Common Cents & September on September 25, 2020

September 25, 2020, by John Norris

One of my more favorite songs by the American punk/rock group Greenday is Wake Me Up When September Ends.” Indeed. Next Wednesday can’t happen fast enough, even if a change in the calendar is nothing more than symbolic. This month has been one to forget, as all news has been bad news, the country seems on the brink of a civil war, and the markets have been, shall we say, disappointing.

There are no two ways about it: this has been a month to forget in a year to forget.

While I am not a psychiatrist, I would imagine the psychological stress of the various economic lockdowns, quarantines, social distancing, etc., has only made the continued societal rest that much worse. After all, the country’s response to the pandemic in the Spring was to close up shop and ‘shelter in place,’ whatever that means. The result of this cure was the worst economic downturn over a compressed period of time in our nation’s history, at least our recorded economic history. Over 22 million people officially lost their jobs during March and April, and it would have been worse but for the Federal CARES Act and the PPP loan program, potentially much worse.

I am not saying or suggesting we would not have had demonstrations and protests this year otherwise. We likely would have. I am simply saying economic dislocation and disenfranchisement have served to make a bad situation even worse. Is it just complete happenstance, spurious correlation even, we have had the most violent riots, the most vehement protests against authority, since 1968 during the worst economic stretch in no less than anyone’s memory? The two aren’t related? I have trouble believing that.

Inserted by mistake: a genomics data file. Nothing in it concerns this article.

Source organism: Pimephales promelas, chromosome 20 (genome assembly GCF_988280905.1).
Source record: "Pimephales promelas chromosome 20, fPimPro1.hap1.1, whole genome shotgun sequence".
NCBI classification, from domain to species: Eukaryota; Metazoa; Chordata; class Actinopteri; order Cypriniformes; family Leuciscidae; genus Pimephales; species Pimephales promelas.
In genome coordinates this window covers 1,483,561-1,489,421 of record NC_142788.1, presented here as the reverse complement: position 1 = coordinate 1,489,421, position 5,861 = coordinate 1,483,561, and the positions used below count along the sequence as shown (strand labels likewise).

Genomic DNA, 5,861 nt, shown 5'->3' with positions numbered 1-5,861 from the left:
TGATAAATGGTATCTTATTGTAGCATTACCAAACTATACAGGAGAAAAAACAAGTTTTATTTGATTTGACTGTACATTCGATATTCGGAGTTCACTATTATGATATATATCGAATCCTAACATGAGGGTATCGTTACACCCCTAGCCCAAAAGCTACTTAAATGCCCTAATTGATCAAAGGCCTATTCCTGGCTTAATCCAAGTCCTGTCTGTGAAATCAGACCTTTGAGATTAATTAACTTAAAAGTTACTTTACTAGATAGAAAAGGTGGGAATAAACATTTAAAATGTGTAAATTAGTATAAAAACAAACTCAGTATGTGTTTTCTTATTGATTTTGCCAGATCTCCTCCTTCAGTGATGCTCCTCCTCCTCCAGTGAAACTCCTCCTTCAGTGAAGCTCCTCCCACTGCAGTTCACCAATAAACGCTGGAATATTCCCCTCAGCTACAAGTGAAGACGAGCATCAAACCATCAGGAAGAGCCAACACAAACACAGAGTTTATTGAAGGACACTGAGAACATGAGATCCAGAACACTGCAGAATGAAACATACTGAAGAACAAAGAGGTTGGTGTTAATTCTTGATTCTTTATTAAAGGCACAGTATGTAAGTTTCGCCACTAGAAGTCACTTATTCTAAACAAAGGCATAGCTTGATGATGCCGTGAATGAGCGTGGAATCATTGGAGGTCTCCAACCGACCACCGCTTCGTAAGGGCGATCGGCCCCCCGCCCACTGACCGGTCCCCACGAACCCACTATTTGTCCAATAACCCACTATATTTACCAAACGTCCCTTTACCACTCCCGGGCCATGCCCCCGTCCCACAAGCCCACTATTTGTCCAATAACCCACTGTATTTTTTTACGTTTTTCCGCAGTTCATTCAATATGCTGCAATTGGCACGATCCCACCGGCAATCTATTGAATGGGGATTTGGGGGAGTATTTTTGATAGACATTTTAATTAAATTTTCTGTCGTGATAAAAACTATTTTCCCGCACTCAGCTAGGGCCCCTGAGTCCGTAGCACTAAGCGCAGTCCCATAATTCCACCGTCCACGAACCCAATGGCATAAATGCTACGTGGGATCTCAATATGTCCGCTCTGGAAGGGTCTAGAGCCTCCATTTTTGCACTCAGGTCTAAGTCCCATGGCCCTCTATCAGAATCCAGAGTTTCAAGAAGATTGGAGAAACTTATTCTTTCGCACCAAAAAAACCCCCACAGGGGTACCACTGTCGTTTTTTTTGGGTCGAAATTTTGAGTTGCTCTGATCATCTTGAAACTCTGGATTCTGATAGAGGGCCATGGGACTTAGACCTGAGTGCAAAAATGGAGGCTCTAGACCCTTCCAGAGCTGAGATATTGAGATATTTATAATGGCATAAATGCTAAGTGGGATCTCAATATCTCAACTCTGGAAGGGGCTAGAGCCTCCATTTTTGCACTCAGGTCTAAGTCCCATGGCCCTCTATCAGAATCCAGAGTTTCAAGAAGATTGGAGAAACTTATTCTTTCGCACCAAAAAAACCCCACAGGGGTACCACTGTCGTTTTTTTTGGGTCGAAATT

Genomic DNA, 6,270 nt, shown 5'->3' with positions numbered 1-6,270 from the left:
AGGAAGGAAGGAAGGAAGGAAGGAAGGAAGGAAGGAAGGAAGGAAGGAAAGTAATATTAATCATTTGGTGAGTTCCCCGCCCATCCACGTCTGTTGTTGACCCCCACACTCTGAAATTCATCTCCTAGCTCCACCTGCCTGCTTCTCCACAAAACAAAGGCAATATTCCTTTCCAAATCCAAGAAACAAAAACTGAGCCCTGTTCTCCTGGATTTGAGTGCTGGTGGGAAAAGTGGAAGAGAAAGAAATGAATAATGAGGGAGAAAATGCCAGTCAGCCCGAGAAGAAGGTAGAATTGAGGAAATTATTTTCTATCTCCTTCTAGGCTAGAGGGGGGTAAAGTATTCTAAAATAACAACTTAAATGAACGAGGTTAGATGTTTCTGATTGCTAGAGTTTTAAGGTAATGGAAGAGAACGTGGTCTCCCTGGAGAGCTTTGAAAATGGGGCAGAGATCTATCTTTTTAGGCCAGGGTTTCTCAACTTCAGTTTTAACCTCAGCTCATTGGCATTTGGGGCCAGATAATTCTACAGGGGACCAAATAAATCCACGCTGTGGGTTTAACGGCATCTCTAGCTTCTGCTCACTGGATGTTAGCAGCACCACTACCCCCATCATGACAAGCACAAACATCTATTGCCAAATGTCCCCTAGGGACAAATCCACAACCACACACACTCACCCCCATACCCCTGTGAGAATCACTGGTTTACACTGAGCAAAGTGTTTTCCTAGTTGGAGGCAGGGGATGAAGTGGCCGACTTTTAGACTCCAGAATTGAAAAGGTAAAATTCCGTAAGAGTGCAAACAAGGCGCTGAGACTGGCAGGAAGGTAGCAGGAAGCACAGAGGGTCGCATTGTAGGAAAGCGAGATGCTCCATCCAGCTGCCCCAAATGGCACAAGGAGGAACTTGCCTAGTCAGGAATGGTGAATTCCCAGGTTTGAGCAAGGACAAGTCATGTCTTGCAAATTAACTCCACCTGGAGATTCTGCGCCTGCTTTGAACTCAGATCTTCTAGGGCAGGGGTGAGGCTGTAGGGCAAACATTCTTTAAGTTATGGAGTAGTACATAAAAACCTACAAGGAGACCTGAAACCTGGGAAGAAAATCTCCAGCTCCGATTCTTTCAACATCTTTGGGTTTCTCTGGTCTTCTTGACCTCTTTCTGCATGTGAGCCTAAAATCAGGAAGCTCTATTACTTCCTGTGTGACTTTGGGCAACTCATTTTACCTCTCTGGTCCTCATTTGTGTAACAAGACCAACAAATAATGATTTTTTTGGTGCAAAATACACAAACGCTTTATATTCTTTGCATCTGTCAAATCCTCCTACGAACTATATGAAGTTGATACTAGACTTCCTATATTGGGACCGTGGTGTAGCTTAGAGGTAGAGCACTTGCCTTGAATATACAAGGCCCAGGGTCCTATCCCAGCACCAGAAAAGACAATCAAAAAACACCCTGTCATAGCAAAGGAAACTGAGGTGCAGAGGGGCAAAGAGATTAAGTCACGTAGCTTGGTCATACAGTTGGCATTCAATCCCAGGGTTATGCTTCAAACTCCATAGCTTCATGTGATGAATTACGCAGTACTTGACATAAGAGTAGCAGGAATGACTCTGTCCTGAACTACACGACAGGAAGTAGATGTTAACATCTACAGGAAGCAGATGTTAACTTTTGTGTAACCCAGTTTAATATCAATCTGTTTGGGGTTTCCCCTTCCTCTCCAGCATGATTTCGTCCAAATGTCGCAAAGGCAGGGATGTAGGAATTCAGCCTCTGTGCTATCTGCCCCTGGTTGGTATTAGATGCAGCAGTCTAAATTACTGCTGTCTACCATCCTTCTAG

Not surprisingly, doing what I do for a living, I admittedly tend to view the world with an economic lens. I firmly believe people tend to be, shall we say, less disgruntled when they have enough to eat, enough to drink, decent clothes to wear, and a dry, safe place to sleep at night. Further, they tend to ‘buy into’ or support ‘the system’ when they feel as though they have some measure of control over their lives. When society can’t meet these things, discontent simmers before it eventually explodes.

Whether we realize it or not, we have undergone an enormous amount of change over last two decades. Economic globalization, the Internet, and smartphone technology have shrunk the world considerably. Previously, the working classes could only guess as to how ‘the other half’ lives. We could only speculate as to the crassness and materialism of the nouveaux riche, and the elitism of the modern patrician classes. As technology opened windows to their world(s), the magnitude of the inequalities between the haves and the have nots became increasingly impossible to ignore.

Don’t get me wrong. Advancements in technology have considerably spurred global economic, and US median household income was at all-time high prior to the COVID-19 economic restrictions. However, these advancements have also made it far easier to discern socioeconomic differences. Arguably, this has and had engendered an increased sense of, let’s call it, economic class…a heightened sense of us versus them. While hindsight is always 20/20, I had had numerous conversations on the topic prior to 2020’s misfortunes.

So, the inevitable appears to have happened when the manufactured bottom fell out of the economy in order to retard the spread of COVID-19. Festering grievances, which increases in general living standards could mostly placate, have come to the fore as what was once economic inclusion has become economic uncertainty. This has served focus our attention(s) on what divides, as opposed to what unites, us as Americans.

Never in my lifetime have I seen, or experienced, such factionalism in American society, from top to bottom. No one is immune. Perhaps I am just woefully naïve, but I seriously doubt it.